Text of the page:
Sergei Rachmaninoff ‘Rhapsody on a Theme of Paganini – Variation 18’: A Heart-Warming Interlude

So like every other day of this semester I have buried myself in my work in the IC, and I’m sitting here in the silent area thinking about taking a brain break, and then thought – why not just write a blog instead! Procrastination calls – and I am most definitely answering. I know I have already done a blog on Rachmaninoff (Symphony No. 2 – check it out!), but I just love his writing so much and it’s what I have been chiefly listening to recently whilst doing my coursework.

Rachmaninoff’s Rhapsody on a Theme of Paganini is a concertante work (a large-scale work which uses both the symphonic and concerto forms throughout). It was written in 1934 and is scored for solo piano and a romantic symphonic orchestra. As the title suggests, this work is a set of variations, with the theme being taken from Niccolò Paganini’s Caprice No. 24 for solo violin. Paganini’s Caprice is a work that is simple to take and to make variants of for a number of different reasons, notably that it is in the pure key of A minor. The tonal simplicity is clear, with lots of tonic-dominant movement and the circle of fifths being used to create tonal colour. Rachmaninoff takes this main theme and pulls it apart to create a mini piano concerto-esque piece, although it’s carefree unfolding of the theme really supports it as a rhapsody. This full work is scintillating and inventive, which makes it a stand out piece for me.

Due to my own time restraints today I am only looking into one of the variations, which is by far my favourite, and also the most famous of them all – variation 18 (Andante Cantibile). I absolutely love this variation, it has everything you could possibly want in 3 minutes of music – a soloist, a romantic orchestra and a whole lot of passion. This variation is based on an inversion of the main Paganini theme (which is a crotchet based movement). With most of the variations staying in A minor, this one is played essentially upside down in Db major. Rachmaninoff spoke a lot about how this was his finest variation, stating that “this one, is for my agent.”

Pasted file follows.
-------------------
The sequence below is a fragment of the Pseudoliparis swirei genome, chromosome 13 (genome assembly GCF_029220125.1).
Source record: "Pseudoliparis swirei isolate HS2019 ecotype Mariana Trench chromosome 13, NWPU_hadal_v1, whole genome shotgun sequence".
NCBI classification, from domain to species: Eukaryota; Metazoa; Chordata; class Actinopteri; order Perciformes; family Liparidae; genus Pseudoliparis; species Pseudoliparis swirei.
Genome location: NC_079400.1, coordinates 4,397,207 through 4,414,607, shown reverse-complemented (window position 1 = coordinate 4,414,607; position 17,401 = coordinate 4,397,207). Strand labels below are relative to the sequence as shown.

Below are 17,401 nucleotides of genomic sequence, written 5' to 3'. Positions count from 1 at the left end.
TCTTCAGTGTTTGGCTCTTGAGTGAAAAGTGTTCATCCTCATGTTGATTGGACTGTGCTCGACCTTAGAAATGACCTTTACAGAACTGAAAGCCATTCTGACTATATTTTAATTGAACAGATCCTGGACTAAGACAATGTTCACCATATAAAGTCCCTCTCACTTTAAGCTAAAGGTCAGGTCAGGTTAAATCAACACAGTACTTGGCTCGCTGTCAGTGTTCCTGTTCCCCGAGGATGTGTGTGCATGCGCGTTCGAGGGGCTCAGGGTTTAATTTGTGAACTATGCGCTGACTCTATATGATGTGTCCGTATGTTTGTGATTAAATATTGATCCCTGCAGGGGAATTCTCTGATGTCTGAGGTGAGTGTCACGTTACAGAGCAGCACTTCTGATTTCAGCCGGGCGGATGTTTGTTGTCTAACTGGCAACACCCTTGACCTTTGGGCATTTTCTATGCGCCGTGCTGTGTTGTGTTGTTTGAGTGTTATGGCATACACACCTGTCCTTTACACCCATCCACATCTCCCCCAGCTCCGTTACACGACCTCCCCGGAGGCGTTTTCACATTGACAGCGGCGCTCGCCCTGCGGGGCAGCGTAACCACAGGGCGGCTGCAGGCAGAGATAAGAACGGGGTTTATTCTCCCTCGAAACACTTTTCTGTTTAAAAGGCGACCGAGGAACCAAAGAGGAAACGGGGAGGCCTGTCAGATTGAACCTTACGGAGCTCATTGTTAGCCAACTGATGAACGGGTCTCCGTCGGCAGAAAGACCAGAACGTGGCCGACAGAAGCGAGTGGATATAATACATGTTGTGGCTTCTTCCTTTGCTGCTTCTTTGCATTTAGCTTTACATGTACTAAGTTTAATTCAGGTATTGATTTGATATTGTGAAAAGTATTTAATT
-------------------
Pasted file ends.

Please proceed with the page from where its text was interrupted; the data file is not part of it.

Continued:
I am certain a lot of you lovely readers will recognise this piece when you get round to listening to it, which is the beauty of writing this blog. With the variations each seguing into one-another, the starting point of this variation is with an ascending triplet movement from the solo piano, with triplets being one of the fundamental rhythmic devices that Rachmaninoff uses throughout. The famous melody is based a semiquaver step movement, which Rachmaninoff grows into fruition throughout the variation. It isn’t until bar 50 that the orchestra enter – playing the main melodic theme that the piano just played. The piano at this point plays triplet and quaver movement with very large Db major chords (a very typical Rachmaninoff composition style). The orchestra and piano shadow each other and the climaxes are so intense and passionate that it gives me the chills every time. The ranges used in both the piano and orchestra create a very dramatic feel in these climaxes, which are also heightened by the breadth of dynamic ranges that are also applied here. This variation lasts about 3 minutes, but my goodness it’s 3 minutes well and truly spent.

The variation ends with just the piano ‘recapping’ the main theme, but marked very quiet, which creates this eerie atmosphere at the end of this piece. With both hands on the piano going into bass clef, it creates a darker tone which is just so beautiful. I remember when I re-found this work a couple of years ago and I literally felt invincible and that nothing could go wrong with music like that in the world. It is perhaps one of my all-time favourite pieces of music because it’s just so full of luscious chords, romantic strings and the ‘Rachmaninoff flair’ as I shall now refer to it as. This swooning variation takes us on a real whirlwind journey through the variation form. As you may or may not have noticed, I am a big Rachmaninoff fan, and I will (when I have more time) write a blog on all 24 variations. But for now – happy listening!

This blog is dedicated to my best friend, Chris Bell, who is one of my favourite people, like this is one of my favourite pieces. I know you love a bit of Rach, take a break and enjoy – much love x

 

Recommended Recordings 

This recording is great if you would like to watch how the music goes.

My all time favourite recording of the all the variations is by the Mariinsky Orchestra with Valery Gergiev.

This is a lovely recording of The Philadelphia Orchestra with Daniil Trifonov.